Striving for sustainable development in the Social dimension People are the main focal point. Examples of social variables are human equality, well-being and health. Fairtrade can also be seen as a social dimension and can help sustainable developments.
Sustainable environment is key in the dimension Planet. This is generated if people take care of the earth they are living on. Achieving a sustainable environment goes hand in hand with reducing the ecological footprint and reduction of carbon dioxide emission. Other examples are reducing waste, recycling, sustainable product development and water management.
Sustainable cooperation is the focal point in the dimension Profit. The aim is to strive for optimal economical welfare for current- and future generations.9
Figure 1 The Triple Bottom Line Model
3.1.2 Second-generation carbohydrates and People
Nutrition is a basic need allowing people to survive. Since people are not able to digest cellulose containing plants they started eating food that contained starch. In order to provide enough food, a great amount of food production is needed11. However, a lot of valuable agricultural land gets lost as a result of ground erosion. Furthermore a lot of water and pesticides are needed to maintain the crops. Due to the growing world population and the growing food consumption an almost unbearable pressure lies upon modern agriculture. It therefore is important to firstly focus on food consumption instead of using food crops for non-food applications. To increase food production and create economical stability the development of sustainable agriculture based on perennial plants is a suitable solution. These plants produce more biomass per hectare with minimal input. As a result human food, animal feed, biofuels and other biobased materials can be produced from non-food biomass.12 The use of second-generation carbohydrates does not obstruct food intake since non-digestible biomass is used. Due to this fact second-generation carbohydrates do not inhibit food security.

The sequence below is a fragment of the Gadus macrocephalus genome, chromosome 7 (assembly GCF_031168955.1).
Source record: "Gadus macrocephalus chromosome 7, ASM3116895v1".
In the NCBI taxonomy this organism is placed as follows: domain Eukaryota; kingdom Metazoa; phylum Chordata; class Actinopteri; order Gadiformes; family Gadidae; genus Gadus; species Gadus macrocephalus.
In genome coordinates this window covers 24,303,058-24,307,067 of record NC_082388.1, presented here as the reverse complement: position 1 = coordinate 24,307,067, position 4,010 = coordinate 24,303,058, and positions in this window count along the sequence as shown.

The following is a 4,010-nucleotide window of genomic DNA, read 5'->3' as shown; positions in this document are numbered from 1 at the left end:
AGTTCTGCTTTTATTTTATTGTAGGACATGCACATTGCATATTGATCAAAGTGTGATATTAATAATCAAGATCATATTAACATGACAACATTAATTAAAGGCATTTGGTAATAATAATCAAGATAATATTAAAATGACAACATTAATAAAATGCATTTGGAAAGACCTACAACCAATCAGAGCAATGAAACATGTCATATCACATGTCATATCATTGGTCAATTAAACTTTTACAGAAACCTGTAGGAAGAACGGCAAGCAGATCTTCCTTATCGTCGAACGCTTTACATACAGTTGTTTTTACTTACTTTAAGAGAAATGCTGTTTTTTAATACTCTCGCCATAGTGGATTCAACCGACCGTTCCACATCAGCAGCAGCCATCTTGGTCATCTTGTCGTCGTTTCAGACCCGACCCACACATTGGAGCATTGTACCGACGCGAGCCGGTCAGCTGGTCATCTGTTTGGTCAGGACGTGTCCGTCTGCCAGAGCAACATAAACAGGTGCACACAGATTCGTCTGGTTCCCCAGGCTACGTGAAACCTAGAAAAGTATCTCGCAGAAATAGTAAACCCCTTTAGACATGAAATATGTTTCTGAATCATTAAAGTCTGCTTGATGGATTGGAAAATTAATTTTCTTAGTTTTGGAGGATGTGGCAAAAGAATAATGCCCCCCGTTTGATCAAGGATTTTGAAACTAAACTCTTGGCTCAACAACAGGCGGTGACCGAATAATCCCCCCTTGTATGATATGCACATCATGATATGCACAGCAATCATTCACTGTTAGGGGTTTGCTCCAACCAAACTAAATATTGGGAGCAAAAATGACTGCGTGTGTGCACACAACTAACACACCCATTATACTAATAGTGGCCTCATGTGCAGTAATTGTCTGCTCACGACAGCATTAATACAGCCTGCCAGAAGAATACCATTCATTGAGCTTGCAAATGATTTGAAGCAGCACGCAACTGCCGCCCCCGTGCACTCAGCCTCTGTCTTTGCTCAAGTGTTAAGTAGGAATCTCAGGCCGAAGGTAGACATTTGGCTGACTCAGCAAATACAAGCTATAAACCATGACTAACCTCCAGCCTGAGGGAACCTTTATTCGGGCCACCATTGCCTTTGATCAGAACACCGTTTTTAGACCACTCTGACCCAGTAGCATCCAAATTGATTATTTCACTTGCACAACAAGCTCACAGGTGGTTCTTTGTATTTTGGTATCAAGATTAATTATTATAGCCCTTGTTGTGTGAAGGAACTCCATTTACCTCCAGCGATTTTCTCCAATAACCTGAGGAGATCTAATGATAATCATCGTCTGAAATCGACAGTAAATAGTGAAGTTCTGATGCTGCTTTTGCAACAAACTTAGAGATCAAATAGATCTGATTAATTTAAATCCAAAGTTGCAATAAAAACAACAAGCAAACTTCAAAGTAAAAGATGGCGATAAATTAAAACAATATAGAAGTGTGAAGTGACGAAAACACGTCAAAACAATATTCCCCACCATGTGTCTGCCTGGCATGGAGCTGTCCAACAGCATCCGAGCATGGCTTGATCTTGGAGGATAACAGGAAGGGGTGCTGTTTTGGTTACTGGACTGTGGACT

Despite the sustainable character of 2G the ‘end product' is still glucose. It bares the same qualities and structures and thus (in big quantities) can have negative effects on consumers. Overweight and obesity are possible outcomes.13